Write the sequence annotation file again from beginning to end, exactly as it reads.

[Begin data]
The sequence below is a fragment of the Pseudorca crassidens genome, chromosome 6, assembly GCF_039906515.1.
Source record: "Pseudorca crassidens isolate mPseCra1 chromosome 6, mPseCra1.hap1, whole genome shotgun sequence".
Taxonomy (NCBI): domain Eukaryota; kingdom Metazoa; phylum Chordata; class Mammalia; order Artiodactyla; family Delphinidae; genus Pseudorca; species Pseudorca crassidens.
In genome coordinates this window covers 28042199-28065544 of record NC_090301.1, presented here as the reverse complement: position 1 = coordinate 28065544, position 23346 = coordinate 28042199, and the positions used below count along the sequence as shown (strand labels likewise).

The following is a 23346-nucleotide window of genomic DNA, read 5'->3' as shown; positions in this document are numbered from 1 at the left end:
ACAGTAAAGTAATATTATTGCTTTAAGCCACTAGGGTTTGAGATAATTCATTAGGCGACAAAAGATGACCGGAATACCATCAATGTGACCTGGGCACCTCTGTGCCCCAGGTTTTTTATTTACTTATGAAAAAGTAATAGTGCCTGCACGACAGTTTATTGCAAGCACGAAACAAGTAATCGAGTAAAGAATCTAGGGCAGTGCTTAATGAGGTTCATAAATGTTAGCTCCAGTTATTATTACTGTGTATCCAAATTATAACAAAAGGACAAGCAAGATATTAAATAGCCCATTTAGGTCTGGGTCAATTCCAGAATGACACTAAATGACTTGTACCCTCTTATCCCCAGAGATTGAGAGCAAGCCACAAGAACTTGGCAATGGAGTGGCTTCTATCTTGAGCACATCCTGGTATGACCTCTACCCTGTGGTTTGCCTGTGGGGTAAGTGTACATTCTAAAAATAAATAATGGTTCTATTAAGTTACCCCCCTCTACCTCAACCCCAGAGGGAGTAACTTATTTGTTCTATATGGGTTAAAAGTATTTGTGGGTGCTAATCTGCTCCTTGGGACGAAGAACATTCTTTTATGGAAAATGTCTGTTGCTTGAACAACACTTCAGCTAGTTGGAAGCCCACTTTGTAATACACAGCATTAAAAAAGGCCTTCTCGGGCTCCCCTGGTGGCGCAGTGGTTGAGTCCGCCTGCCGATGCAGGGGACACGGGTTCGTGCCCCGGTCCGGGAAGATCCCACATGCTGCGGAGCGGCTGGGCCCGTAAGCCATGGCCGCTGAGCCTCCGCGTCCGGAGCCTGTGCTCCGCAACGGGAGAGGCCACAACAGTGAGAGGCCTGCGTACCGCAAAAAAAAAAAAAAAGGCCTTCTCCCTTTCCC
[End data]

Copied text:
The sequence below is a fragment of the Pseudorca crassidens genome, chromosome 6, assembly GCF_039906515.1.
Source record: "Pseudorca crassidens isolate mPseCra1 chromosome 6, mPseCra1.hap1, whole genome shotgun sequence".
Taxonomy (NCBI): domain Eukaryota; kingdom Metazoa; phylum Chordata; class Mammalia; order Artiodactyla; family Delphinidae; genus Pseudorca; species Pseudorca crassidens.
In genome coordinates this window covers 28042199-28065544 of record NC_090301.1, presented here as the reverse complement: position 1 = coordinate 28065544, position 23346 = coordinate 28042199, and the positions used below count along the sequence as shown (strand labels likewise).

The following is a 23346-nucleotide window of genomic DNA, read 5'->3' as shown; positions in this document are numbered from 1 at the left end:
ACAGTAAAGTAATATTATTGCTTTAAGCCACTAGGGTTTGAGATAATTCATTAGGCGACAAAAGATGACCGGAATACCATCAATGTGACCTGGGCACCTCTGTGCCCCAGGTTTTTTATTTACTTATGAAAAAGTAATAGTGCCTGCACGACAGTTTATTGCAAGCACGAAACAAGTAATCGAGTAAAGAATCTAGGGCAGTGCTTAATGAGGTTCATAAATGTTAGCTCCAGTTATTATTACTGTGTATCCAAATTATAACAAAAGGACAAGCAAGATATTAAATAGCCCATTTAGGTCTGGGTCAATTCCAGAATGACACTAAATGACTTGTACCCTCTTATCCCCAGAGATTGAGAGCAAGCCACAAGAACTTGGCAATGGAGTGGCTTCTATCTTGAGCACATCCTGGTATGACCTCTACCCTGTGGTTTGCCTGTGGGGTAAGTGTACATTCTAAAAATAAATAATGGTTCTATTAAGTTACCCCCCTCTACCTCAACCCCAGAGGGAGTAACTTATTTGTTCTATATGGGTTAAAAGTATTTGTGGGTGCTAATCTGCTCCTTGGGACGAAGAACATTCTTTTATGGAAAATGTCTGTTGCTTGAACAACACTTCAGCTAGTTGGAAGCCCACTTTGTAATACACAGCATTAAAAAAGGCCTTCTCGGGCTCCCCTGGTGGCGCAGTGGTTGAGTCCGCCTGCCGATGCAGGGGACACGGGTTCGTGCCCCGGTCCGGGAAGATCCCACATGCTGCGGAGCGGCTGGGCCCGTAAGCCATGGCCGCTGAGCCTCCGCGTCCGGAGCCTGTGCTCCGCAACGGGAGAGGCCACAACAGTGAGAGGCCTGCGTACCGCAAAAAAAAAAAAAAAGGCCTTCTCCCTTTCCC